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My typing cannot keep-up with the pace at which this rain is coming down. For some people, this here downpour could symbolize their growth, rebirth or sum like that. While for someone squatting in a shack somewhere, it’s simply a pain in the butt.

In the same way some still believe that any talk of miscarriages or child loss is taboo or a no-go-area. So much that a term like ‘fetal demise’ is preferred over ‘death’ or ‘passing away’ when talking about this kind of bereavement. But there are rebels out there, with a cause and without a pause, fighting against this stereotype. Palesa Makua is one of them.

EYES OF THE WARRIOR: Palesa Makua. Photo by Sello Majara
EYES OF THE WARRIOR: Palesa Makua. Photo by Sello Majara

Through her movement, Her Skin Speaks, which is dedicated at celebrating women’s ever-changing bodies, Makua put together a photo exhibition titled What Do We Call Women Who Have Lost Children? as a way of healing herself and other women who’ve lost babies.

“I was miserable and almost losing my mind, I then decided to quit my job to fully focus on myself and those like me,” she says. The Mamelodi-native lost her son through stillbirth in 2017 and has experienced two other losses after that. The idea to do this project came to her in January this year.

A patron appreciates the Her Skin Speaks exhibition at Cafe What? in Lesotho. Photo by Sello Majara
A patron appreciates the Her Skin Speaks exhibition at Cafe What? in Lesotho. Photo by Sello Majara

“This project has been what therapy is for most who find it useful for them.  It has not only given me the chance to openly deal with what has happened to me but also gave an amazing sisterhood with women who are strangers yet relate to my story wholeheartedly.  This project has been a healing space for me and it continues to serve that to those I have not yet met.”

Since this was also a therapeutic experience for her, Makua found herself reliving what she had gone through. “I also struggled with holding back my tears when we were documenting real conversations with the women who have lived these stories (which is totally understandable because we don’t necessarily get over the loss but with time we learn to coexist with the pain).

The Her Skin Speaks exhibition. Photo by Sello Majara
The Her Skin Speaks exhibition. Photo by Sello Majara

The exhibition was launched in August. “Showcasing at Vavasati International Women’s Festival hosted at The State Theatre was absolutely a dream come true, having to step on that much of a big entity’s stage and bare my soul was absolutely amazing.  The platform has added enormous weight to Her Skin Speaks ExHERbition as a brand.”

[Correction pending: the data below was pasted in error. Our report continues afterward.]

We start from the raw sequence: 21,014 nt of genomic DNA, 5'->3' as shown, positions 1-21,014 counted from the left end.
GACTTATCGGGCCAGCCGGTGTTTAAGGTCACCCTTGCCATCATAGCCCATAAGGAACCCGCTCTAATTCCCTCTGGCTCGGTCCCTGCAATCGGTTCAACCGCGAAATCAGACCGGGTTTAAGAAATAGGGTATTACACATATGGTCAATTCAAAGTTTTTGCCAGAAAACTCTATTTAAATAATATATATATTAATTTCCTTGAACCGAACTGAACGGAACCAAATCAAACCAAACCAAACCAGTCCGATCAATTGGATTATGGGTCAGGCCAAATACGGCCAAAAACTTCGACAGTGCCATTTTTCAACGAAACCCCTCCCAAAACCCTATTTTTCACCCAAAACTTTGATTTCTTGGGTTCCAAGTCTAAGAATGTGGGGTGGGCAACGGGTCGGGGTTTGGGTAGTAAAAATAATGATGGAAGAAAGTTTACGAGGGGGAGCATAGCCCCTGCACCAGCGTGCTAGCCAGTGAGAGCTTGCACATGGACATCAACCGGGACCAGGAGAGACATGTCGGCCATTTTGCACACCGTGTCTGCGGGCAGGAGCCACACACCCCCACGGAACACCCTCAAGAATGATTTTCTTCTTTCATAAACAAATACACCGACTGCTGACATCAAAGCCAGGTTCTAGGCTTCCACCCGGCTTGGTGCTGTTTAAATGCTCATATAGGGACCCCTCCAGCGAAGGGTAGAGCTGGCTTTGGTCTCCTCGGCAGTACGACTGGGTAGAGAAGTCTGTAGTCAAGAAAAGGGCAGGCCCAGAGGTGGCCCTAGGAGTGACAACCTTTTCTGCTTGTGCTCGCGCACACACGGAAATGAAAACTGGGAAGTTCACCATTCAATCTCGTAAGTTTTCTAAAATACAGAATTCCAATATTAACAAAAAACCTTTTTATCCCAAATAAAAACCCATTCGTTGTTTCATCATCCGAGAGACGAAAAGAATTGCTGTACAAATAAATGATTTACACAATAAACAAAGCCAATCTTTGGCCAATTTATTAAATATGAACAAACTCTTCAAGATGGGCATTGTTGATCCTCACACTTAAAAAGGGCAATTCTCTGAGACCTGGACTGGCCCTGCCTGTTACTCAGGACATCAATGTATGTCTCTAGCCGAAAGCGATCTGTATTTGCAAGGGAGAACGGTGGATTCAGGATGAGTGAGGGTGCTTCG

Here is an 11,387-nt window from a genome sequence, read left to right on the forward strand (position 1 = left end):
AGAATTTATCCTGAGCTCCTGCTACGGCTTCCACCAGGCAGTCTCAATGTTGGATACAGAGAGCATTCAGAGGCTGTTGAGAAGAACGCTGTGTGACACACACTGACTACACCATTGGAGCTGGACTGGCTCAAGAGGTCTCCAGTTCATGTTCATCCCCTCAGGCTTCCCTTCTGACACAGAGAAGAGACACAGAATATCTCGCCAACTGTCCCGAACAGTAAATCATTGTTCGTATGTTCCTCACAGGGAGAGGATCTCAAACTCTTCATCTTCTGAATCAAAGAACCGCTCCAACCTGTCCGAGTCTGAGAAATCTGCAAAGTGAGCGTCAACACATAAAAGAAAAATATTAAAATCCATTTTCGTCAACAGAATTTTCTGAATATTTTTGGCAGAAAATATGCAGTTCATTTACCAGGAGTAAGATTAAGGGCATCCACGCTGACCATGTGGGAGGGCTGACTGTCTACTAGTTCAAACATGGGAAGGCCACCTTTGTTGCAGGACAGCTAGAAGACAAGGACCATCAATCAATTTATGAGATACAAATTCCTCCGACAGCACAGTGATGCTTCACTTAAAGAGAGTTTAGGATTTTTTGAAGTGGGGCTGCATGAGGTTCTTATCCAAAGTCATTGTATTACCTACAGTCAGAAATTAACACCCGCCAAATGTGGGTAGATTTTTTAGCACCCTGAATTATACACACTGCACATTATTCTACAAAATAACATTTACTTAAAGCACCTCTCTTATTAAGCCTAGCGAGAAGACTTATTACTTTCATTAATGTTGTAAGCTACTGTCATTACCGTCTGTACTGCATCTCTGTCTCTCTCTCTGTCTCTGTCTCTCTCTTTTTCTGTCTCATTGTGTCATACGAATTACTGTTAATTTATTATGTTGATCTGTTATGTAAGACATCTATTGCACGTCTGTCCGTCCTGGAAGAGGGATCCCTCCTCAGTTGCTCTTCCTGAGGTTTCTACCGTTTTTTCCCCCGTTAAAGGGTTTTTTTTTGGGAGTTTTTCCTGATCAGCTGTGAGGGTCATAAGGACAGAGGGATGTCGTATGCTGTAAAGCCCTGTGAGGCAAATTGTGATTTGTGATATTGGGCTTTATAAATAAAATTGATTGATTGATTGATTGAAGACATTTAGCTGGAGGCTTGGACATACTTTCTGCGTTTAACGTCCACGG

The exhibition has also made its way to the Kingdom. “Lesotho has become my second home and show casing there was absolutely needed as I have featured two ladies based in Barea and Morija (Lesotho) It was an honour seeing the subjects there with their loved ones to witness their contribution to such a movement and even heavier topic,” she says.

A photographer herself, Makua took photos of the four women who were part of this project. “The initial women whom the exhibition was about did not feel comfortable with being shot nude so I had to make a call out for women who are able and would like to embody their stories and it wasn’t really hard for them to agree to this idea as some of them knew why I needed to do this shoot because they are familiar with my story.”

Cafe What? – Her Skin Speaks exhibition in Lesotho. Photo by Sello Majara

The vulnerability that comes with nudity is no child’s play, especially in a society that sexualises the female body. It makes sense why some women would pull out of such a project- we live in a world where people even shun being naked by themselves. But not Palesa Makua, she has a liking for the bod. She embraces the beauty of her body without shame.  “The reason I am fascinated by telling stories through human nudity is because for a very long time women’s bodies have been a battlefield and unfortunately they continue to be.

I honestly couldn’t think of any other way to portray this “Battlefield” in its truest, most beautiful and sincere form as we know it and call it what exactly it is.”

“All these unfortunate events are taking place emizimbeni yethu or it is the foundation of the amount of damage that happens emuntwini, I couldn’t have chosen any other way to document our stories.”

– Her Skin Speaks exhibition at Cafe What? in Lesotho. Photo by Sello Majara

“What I hope that people take from this is that no one has to suffer in silence and in the words of Zewande ‘The soul of a miscarried child never leaves the womb’ also hope that more women finds comfort that we are here holding space for them and that they should never go through this loss alone.  I hope this inspires more women to open up to other women about such events (I know I wish oh I had someone walking me through this).”

Makua will today showcase her work at Black Labone in Pretoria (381 Helen Joseph Street African Beer Emporium)



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